Using a Adobe Zapf Dingbats character in Windows 2000 shows up as a Wingdings character on the screen, on paper, or in a PDF, or any combination. I'm not sure if this affects NT, but it is not a problem with Windows 9x.
There is a specific bug in in the Windows 2000 operating system (although Microsoft would probably tell you it's a feature) regarding font enumeration, where, when you choose certain fonts, Microsoft remaps what you asked for into what they think you want. Specifically with Zapf Dingbats, Microsoft, in a sense, says, "the user asked for Zapf Dingbats, but I'm sure the user really wants Wingdings, so I will use that instead."
This solution works with the AdobePS driver that uses PPDs to install printers -- I don't use the Microsoft-supplied version (using the Add Printer Wizard) so I can't comment on that.
If you open a printer's PPD file as text, you will find a list of fonts at or near the bottom of the file. The printer driver looks at this list and tells the operating system that these fonts are resident on the printer, therefore they do not need to be downloaded. In almost any PostScript printer, Zapf Dingbats will be in that list. What I did was just comment out the Zapf Dingbats line (which forces the operating system to think the font needs to be downloaded), then remove and reinstall the printer using the new PPD. To comment a line, place a percent sign after the asterisk at the front of the line:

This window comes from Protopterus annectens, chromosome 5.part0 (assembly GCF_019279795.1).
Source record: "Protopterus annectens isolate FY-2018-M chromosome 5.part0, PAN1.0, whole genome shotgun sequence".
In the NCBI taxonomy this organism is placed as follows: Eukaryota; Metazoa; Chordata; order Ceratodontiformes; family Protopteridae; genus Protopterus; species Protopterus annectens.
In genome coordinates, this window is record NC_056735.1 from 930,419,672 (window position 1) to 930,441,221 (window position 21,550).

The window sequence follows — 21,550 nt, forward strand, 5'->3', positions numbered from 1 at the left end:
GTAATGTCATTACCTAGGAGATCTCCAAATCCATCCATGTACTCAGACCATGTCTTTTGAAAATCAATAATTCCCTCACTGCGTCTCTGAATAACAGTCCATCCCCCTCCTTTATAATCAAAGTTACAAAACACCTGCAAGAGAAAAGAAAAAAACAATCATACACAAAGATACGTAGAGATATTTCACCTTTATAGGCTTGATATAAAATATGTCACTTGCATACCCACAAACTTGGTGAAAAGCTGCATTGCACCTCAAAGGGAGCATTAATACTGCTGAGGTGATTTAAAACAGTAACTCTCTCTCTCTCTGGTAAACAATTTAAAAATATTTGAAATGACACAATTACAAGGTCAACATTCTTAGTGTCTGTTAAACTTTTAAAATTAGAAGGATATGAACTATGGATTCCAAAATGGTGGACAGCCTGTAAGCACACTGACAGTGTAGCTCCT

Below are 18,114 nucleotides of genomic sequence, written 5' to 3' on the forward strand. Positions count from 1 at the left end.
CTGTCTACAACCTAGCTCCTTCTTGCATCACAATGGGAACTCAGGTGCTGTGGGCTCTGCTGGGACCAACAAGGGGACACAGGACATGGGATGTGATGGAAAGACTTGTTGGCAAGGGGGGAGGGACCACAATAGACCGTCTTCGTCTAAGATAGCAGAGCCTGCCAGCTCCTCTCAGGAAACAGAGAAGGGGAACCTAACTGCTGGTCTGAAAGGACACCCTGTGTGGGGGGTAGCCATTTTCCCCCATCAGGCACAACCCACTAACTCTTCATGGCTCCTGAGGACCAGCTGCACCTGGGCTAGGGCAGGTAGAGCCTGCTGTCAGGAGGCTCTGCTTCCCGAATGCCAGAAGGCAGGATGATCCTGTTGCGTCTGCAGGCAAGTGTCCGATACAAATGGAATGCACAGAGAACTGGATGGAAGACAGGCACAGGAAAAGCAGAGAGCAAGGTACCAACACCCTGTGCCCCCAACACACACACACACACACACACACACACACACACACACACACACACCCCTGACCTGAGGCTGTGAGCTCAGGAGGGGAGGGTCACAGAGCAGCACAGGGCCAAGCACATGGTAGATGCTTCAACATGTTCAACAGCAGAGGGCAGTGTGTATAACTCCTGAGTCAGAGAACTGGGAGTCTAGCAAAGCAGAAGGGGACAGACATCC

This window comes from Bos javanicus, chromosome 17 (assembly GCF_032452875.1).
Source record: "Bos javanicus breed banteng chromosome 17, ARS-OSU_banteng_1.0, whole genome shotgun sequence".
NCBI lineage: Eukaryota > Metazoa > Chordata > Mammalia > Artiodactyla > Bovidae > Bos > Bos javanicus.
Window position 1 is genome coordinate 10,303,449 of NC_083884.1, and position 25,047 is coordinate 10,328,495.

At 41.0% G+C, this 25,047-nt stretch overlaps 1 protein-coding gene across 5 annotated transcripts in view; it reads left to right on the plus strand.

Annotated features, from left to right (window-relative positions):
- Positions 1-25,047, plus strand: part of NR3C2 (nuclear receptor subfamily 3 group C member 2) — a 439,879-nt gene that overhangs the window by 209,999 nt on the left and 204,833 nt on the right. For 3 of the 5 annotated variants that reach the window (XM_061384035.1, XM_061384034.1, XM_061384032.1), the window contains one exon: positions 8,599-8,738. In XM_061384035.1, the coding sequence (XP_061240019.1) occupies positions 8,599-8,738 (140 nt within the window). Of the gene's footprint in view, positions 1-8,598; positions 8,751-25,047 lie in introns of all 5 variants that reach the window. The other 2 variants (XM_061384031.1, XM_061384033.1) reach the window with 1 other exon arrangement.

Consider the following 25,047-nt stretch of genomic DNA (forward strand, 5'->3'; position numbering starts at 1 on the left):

Before: * Font ZapfDingbats: Special "(002.000)" Special ROM
After: *% Font ZapfDingbats: Special "(002.000)" Special ROM
The fix works for both physical printers and virtual printers such as Distiller.